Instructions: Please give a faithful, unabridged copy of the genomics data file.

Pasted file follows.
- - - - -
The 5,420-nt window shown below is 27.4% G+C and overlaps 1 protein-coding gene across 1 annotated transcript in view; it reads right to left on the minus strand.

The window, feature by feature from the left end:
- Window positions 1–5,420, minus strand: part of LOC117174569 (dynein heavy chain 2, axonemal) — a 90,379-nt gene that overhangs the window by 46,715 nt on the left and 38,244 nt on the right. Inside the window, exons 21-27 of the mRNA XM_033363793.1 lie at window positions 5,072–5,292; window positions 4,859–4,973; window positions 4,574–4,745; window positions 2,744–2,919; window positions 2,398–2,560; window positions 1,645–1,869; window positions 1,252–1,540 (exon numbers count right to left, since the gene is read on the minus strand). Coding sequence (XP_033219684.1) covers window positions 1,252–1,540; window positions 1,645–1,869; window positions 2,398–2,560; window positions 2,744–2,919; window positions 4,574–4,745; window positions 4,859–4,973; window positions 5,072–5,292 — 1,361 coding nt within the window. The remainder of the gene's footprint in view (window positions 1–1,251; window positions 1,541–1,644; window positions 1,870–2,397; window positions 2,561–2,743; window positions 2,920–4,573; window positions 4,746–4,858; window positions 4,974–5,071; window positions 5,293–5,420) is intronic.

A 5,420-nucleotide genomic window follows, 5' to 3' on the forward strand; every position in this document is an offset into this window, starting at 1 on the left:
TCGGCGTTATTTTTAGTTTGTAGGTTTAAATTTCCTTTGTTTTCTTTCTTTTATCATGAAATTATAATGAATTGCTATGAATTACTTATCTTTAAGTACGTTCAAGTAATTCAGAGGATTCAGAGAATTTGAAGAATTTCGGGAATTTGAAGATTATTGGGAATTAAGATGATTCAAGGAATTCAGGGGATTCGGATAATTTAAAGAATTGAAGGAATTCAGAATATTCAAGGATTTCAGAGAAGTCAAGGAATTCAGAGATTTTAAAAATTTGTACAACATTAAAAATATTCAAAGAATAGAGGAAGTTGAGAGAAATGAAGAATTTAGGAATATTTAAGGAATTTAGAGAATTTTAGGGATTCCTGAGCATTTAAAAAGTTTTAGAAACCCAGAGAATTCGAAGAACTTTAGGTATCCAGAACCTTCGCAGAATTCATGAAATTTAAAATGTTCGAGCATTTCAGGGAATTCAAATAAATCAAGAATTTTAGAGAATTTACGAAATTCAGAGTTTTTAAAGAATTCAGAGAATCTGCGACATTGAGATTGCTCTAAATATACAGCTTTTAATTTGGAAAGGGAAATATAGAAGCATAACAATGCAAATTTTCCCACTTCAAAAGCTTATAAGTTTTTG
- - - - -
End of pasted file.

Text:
The 5,420-nt window shown below is 27.4% G+C and overlaps 1 protein-coding gene across 1 annotated transcript in view; it reads right to left on the minus strand.

The window, feature by feature from the left end:
- Window positions 1–5,420, minus strand: part of LOC117174569 (dynein heavy chain 2, axonemal) — a 90,379-nt gene that overhangs the window by 46,715 nt on the left and 38,244 nt on the right. Inside the window, exons 21-27 of the mRNA XM_033363793.1 lie at window positions 5,072–5,292; window positions 4,859–4,973; window positions 4,574–4,745; window positions 2,744–2,919; window positions 2,398–2,560; window positions 1,645–1,869; window positions 1,252–1,540 (exon numbers count right to left, since the gene is read on the minus strand). Coding sequence (XP_033219684.1) covers window positions 1,252–1,540; window positions 1,645–1,869; window positions 2,398–2,560; window positions 2,744–2,919; window positions 4,574–4,745; window positions 4,859–4,973; window positions 5,072–5,292 — 1,361 coding nt within the window. The remainder of the gene's footprint in view (window positions 1–1,251; window positions 1,541–1,644; window positions 1,870–2,397; window positions 2,561–2,743; window positions 2,920–4,573; window positions 4,746–4,858; window positions 4,974–5,071; window positions 5,293–5,420) is intronic.

A 5,420-nucleotide genomic window follows, 5' to 3' on the forward strand; every position in this document is an offset into this window, starting at 1 on the left:
TCGGCGTTATTTTTAGTTTGTAGGTTTAAATTTCCTTTGTTTTCTTTCTTTTATCATGAAATTATAATGAATTGCTATGAATTACTTATCTTTAAGTACGTTCAAGTAATTCAGAGGATTCAGAGAATTTGAAGAATTTCGGGAATTTGAAGATTATTGGGAATTAAGATGATTCAAGGAATTCAGGGGATTCGGATAATTTAAAGAATTGAAGGAATTCAGAATATTCAAGGATTTCAGAGAAGTCAAGGAATTCAGAGATTTTAAAAATTTGTACAACATTAAAAATATTCAAAGAATAGAGGAAGTTGAGAGAAATGAAGAATTTAGGAATATTTAAGGAATTTAGAGAATTTTAGGGATTCCTGAGCATTTAAAAAGTTTTAGAAACCCAGAGAATTCGAAGAACTTTAGGTATCCAGAACCTTCGCAGAATTCATGAAATTTAAAATGTTCGAGCATTTCAGGGAATTCAAATAAATCAAGAATTTTAGAGAATTTACGAAATTCAGAGTTTTTAAAGAATTCAGAGAATCTGCGACATTGAGATTGCTCTAAATATACAGCTTTTAATTTGGAAAGGGAAATATAGAAGCATAACAATGCAAATTTTCCCACTTCAAAAGCTTATAAGTTTTTG